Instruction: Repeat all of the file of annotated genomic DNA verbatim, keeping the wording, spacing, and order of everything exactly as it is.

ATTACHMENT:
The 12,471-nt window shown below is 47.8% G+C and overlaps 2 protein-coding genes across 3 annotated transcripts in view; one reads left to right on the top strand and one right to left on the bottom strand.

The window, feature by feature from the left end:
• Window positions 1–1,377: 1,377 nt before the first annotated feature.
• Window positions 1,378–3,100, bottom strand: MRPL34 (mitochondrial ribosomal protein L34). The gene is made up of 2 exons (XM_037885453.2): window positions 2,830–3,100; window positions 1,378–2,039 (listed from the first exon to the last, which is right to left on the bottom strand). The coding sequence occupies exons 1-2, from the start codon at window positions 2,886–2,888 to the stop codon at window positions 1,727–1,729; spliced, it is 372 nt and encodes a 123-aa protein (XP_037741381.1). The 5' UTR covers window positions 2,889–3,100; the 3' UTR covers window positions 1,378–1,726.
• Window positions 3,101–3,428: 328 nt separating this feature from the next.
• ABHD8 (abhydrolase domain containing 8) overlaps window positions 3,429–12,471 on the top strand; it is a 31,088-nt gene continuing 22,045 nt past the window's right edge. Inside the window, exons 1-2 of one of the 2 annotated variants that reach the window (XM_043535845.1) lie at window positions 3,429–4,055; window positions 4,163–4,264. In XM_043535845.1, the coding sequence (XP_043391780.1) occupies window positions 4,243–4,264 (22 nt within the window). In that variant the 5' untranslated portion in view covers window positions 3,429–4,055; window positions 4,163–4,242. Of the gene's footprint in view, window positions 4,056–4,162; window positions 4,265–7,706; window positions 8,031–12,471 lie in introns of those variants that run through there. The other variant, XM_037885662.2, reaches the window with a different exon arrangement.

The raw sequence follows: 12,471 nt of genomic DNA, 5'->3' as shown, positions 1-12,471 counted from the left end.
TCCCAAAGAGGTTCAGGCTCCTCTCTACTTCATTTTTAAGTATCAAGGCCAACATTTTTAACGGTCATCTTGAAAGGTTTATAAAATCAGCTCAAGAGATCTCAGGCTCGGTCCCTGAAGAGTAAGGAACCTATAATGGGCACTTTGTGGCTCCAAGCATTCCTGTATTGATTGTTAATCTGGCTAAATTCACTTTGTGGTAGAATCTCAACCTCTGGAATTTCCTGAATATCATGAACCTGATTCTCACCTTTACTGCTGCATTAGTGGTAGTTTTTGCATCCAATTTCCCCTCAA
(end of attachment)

The 12,471-nt window shown below is 47.8% G+C and overlaps 2 protein-coding genes across 3 annotated transcripts in view; one reads left to right on the top strand and one right to left on the bottom strand.

The window, feature by feature from the left end:
• Window positions 1–1,377: 1,377 nt before the first annotated feature.
• Window positions 1,378–3,100, bottom strand: MRPL34 (mitochondrial ribosomal protein L34). The gene is made up of 2 exons (XM_037885453.2): window positions 2,830–3,100; window positions 1,378–2,039 (listed from the first exon to the last, which is right to left on the bottom strand). The coding sequence occupies exons 1-2, from the start codon at window positions 2,886–2,888 to the stop codon at window positions 1,727–1,729; spliced, it is 372 nt and encodes a 123-aa protein (XP_037741381.1). The 5' UTR covers window positions 2,889–3,100; the 3' UTR covers window positions 1,378–1,726.
• Window positions 3,101–3,428: 328 nt separating this feature from the next.
• ABHD8 (abhydrolase domain containing 8) overlaps window positions 3,429–12,471 on the top strand; it is a 31,088-nt gene continuing 22,045 nt past the window's right edge. Inside the window, exons 1-2 of one of the 2 annotated variants that reach the window (XM_043535845.1) lie at window positions 3,429–4,055; window positions 4,163–4,264. In XM_043535845.1, the coding sequence (XP_043391780.1) occupies window positions 4,243–4,264 (22 nt within the window). In that variant the 5' untranslated portion in view covers window positions 3,429–4,055; window positions 4,163–4,242. Of the gene's footprint in view, window positions 4,056–4,162; window positions 4,265–7,706; window positions 8,031–12,471 lie in introns of those variants that run through there. The other variant, XM_037885662.2, reaches the window with a different exon arrangement.

The raw sequence follows: 12,471 nt of genomic DNA, 5'->3' as shown, positions 1-12,471 counted from the left end.
TCCCAAAGAGGTTCAGGCTCCTCTCTACTTCATTTTTAAGTATCAAGGCCAACATTTTTAACGGTCATCTTGAAAGGTTTATAAAATCAGCTCAAGAGATCTCAGGCTCGGTCCCTGAAGAGTAAGGAACCTATAATGGGCACTTTGTGGCTCCAAGCATTCCTGTATTGATTGTTAATCTGGCTAAATTCACTTTGTGGTAGAATCTCAACCTCTGGAATTTCCTGAATATCATGAACCTGATTCTCACCTTTACTGCTGCATTAGTGGTAGTTTTTGCATCCAATTTCCCCTCAA